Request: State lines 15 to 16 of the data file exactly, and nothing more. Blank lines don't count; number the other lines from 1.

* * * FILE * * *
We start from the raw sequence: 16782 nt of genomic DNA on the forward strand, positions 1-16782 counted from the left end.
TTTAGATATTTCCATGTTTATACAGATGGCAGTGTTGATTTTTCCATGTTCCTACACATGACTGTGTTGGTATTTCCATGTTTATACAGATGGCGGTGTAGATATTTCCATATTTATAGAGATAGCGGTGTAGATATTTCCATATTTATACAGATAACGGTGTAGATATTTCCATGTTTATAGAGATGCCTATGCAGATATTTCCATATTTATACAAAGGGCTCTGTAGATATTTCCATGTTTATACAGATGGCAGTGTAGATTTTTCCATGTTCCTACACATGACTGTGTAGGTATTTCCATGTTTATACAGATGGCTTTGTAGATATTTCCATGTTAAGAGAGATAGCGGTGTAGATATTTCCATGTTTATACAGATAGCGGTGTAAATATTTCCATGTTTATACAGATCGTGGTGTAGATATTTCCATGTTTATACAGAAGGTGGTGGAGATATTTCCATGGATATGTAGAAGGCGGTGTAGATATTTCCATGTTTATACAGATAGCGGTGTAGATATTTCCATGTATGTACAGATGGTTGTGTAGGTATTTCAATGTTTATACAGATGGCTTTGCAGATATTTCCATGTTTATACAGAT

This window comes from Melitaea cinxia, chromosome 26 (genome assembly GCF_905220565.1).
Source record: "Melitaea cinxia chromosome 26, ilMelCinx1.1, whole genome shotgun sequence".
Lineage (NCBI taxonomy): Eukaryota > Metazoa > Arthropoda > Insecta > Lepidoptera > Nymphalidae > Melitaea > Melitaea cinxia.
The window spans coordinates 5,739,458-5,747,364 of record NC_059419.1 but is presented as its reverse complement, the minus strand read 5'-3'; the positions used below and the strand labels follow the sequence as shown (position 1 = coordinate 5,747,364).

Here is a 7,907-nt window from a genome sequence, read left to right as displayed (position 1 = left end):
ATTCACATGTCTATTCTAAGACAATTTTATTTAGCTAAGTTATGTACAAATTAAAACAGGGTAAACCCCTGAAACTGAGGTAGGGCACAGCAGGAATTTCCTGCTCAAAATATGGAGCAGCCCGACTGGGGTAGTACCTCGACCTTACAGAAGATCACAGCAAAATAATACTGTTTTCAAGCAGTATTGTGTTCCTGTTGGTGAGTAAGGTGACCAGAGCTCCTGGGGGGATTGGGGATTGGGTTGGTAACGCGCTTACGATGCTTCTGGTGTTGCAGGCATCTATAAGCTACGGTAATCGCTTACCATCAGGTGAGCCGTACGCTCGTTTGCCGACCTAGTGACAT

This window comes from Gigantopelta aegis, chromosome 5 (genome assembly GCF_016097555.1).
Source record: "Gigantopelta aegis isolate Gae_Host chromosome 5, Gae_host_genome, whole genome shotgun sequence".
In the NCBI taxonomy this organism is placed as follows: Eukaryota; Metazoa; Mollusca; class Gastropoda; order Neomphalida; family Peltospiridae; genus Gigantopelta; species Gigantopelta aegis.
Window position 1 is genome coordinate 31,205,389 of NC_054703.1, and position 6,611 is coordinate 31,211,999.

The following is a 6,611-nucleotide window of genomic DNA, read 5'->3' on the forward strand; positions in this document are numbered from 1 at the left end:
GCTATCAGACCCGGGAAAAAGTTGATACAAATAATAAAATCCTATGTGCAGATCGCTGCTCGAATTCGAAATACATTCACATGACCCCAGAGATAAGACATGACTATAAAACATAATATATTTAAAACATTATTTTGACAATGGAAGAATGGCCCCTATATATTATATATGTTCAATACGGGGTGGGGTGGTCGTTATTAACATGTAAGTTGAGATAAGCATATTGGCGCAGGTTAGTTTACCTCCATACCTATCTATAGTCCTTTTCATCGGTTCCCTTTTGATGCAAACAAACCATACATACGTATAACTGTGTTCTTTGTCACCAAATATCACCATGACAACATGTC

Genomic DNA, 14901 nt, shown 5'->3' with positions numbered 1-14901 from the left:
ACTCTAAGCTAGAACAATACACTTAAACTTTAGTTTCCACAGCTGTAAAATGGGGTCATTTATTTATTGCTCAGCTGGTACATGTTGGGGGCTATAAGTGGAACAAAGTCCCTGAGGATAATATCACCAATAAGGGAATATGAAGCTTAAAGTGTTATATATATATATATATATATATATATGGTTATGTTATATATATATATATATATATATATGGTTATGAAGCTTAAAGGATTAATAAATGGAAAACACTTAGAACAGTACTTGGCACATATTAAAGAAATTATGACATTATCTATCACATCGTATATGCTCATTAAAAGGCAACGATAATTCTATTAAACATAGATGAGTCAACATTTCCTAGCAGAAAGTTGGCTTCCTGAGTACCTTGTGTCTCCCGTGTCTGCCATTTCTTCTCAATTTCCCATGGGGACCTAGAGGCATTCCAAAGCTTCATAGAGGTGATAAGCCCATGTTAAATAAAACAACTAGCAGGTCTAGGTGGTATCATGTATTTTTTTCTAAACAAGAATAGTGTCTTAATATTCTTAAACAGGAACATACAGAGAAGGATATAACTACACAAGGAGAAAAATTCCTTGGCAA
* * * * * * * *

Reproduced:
Genomic DNA, 14901 nt, shown 5'->3' with positions numbered 1-14901 from the left:
ACTCTAAGCTAGAACAATACACTTAAACTTTAGTTTCCACAGCTGTAAAATGGGGTCATTTATTTATTGCTCAGCTGGTACATGTTGGGGGCTATAAGTGGAACAAAGTCCCTGAGGATAATATCACCAATAAGGGAATATGAAGCTTAAAGTGTTATATATATATATATATATATATATATGGTTATGTTATATATATATATATATATATATATGGTTATGAAGCTTAAAGGATTAATAAATGGAAAACACTTAGAACAGTACTTGGCACATATTAAAGAAATTATGACATTATCTATCACATCGTATATGCTCATTAAAAGGCAACGATAATTCTATTAAACATAGATGAGTCAACATTTCCTAGCAGAAAGTTGGCTTCCTGAGTACCTTGTGTCTCCCGTGTCTGCCATTTCTTCTCAATTTCCCATGGGGACCTAGAGGCATTCCAAAGCTTCATAGAGGTGATAAGCCCATGTTAAATAAAACAACTAGCAGGTCTAGGTGGTATCATGTATTTTTTTCTAAACAAGAATAGTGTCTTAATATTCTTAAACAGGAACATACAGAGAAGGATATAACTACACAAGGAGAAAAATTCCTTGGCAA